The monthly poetry party in Moscow, Idaho, with its circle of those who either frequently or sometimes attendeded, had already been well established for several years when my wife and I moved there in summer 2006. Moscow is a university town, home of University of Idaho. A few months after our arrival in town, we heard by word of mouth about the monthly gathering that locals called “poetry night,” and we asked to be added to the e-mail contact list. After we began attending, we in turn from time to time told someone about ‘poetry night’ or brought an acquaintance as a first time guest. There was no attempt to limit or control who or how many could come, yet it all worked out. For those not on the e-mail contact list, finding out about ‘poetry night’ was by word-of-mouth.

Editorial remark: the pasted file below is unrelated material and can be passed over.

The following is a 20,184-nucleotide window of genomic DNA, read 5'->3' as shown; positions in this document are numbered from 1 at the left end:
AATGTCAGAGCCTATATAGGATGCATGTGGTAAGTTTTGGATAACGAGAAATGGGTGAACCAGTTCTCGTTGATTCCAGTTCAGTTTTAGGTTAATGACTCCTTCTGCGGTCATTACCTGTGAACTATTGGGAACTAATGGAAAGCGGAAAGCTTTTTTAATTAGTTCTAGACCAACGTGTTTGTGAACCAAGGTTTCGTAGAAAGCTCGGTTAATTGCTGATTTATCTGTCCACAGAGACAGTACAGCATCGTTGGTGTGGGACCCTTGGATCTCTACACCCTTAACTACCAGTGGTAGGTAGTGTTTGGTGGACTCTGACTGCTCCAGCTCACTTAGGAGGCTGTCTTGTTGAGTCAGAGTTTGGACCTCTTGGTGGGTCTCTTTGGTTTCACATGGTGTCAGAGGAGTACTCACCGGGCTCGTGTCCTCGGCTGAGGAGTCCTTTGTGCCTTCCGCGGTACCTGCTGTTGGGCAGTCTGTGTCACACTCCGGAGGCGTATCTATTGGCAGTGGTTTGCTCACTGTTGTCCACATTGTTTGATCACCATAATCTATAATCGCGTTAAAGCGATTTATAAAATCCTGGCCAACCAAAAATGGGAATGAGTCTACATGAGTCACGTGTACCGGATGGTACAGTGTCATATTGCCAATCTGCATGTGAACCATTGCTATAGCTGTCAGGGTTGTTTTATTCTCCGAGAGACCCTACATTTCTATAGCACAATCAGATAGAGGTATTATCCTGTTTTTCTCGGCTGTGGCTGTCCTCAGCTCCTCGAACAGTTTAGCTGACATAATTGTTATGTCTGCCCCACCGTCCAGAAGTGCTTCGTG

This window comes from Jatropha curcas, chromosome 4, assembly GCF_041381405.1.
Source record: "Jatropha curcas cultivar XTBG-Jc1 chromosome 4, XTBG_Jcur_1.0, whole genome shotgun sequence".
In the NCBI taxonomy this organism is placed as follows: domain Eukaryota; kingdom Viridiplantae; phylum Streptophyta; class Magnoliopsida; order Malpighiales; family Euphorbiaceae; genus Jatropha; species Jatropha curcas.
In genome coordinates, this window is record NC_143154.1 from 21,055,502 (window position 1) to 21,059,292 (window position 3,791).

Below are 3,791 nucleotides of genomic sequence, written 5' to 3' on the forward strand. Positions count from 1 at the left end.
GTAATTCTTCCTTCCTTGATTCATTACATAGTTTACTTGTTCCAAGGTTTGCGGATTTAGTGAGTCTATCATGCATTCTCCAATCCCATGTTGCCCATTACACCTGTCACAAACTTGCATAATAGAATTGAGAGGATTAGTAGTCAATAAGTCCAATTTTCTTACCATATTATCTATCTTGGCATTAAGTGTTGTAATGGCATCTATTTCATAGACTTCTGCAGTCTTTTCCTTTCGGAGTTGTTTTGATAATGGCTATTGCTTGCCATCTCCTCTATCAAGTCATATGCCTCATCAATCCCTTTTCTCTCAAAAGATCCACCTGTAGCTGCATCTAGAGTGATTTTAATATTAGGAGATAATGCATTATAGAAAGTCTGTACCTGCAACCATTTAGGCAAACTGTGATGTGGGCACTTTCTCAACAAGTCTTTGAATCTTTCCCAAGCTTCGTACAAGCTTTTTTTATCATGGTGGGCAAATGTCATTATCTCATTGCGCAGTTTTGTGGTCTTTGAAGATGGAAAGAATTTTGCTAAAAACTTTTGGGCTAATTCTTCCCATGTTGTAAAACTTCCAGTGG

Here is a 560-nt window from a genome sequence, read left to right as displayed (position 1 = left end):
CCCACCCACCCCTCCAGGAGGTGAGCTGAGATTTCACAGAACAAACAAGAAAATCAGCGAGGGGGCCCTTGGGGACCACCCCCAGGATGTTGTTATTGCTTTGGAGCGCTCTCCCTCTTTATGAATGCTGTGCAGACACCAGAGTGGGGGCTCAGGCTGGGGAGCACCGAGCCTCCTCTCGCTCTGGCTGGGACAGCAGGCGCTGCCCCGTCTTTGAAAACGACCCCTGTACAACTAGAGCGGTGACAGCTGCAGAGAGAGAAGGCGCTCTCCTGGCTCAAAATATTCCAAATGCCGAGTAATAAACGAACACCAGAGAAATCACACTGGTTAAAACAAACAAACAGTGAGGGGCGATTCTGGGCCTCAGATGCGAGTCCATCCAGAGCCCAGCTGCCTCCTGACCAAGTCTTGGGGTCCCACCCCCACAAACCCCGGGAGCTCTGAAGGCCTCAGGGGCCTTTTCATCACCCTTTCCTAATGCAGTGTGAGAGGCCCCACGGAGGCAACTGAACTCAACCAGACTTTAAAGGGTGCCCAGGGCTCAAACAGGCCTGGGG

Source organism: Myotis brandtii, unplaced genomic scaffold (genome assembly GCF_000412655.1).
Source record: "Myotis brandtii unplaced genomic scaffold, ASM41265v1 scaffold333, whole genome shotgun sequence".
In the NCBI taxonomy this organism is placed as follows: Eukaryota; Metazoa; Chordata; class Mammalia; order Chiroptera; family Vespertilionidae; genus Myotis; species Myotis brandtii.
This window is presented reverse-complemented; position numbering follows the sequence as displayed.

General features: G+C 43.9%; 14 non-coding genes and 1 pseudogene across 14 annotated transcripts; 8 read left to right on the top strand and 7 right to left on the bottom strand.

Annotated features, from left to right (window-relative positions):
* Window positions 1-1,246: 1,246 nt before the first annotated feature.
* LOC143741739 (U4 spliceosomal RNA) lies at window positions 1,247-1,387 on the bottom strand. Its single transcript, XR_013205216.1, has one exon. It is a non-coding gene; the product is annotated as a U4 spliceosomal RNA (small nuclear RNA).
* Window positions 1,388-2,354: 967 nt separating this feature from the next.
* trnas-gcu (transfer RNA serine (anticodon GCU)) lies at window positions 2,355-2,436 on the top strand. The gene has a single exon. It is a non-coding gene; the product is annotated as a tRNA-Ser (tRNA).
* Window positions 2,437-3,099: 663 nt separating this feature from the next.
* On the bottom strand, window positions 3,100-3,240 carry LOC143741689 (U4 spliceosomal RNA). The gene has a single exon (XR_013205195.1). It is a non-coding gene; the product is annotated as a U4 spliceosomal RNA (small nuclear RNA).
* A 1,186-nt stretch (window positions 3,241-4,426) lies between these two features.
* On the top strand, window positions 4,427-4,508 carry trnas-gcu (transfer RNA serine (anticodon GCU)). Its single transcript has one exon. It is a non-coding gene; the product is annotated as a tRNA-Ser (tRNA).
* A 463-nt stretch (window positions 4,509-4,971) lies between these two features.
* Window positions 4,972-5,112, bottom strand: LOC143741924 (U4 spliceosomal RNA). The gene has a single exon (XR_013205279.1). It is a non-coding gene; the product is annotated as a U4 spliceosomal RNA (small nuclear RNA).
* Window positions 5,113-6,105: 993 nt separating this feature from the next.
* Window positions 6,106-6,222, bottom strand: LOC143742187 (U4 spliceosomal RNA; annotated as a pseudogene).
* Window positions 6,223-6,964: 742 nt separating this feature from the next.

Usually ‘poetry night’ was hosted by a couple who were each active in the community both professionally and in volunteer activities. I’ll call them Adam and Zoe. The story they told about the origin of having a monthly wine and chocolate potluck poetry party was that “a few years ago” their grown son while home for a visit suggested the idea to them. I do not know if the notion just popped into his head or if he had experienced such a poetry party elsewhere.

Specifically, he suggested that Adam and Zoe invite some friends and acquaintances over for a Saturday evening and ask each to bring from one to a few poems that they like (or, if they wished, original poems), plus a bottle of wine or anything chocolate to share.
Poetry Nights in Moscow, Idaho Continued

They tried it, and it was such a pleasant success that they made ‘poetry night’ a monthly happening. Zoe took charge of maintaining an email contact list.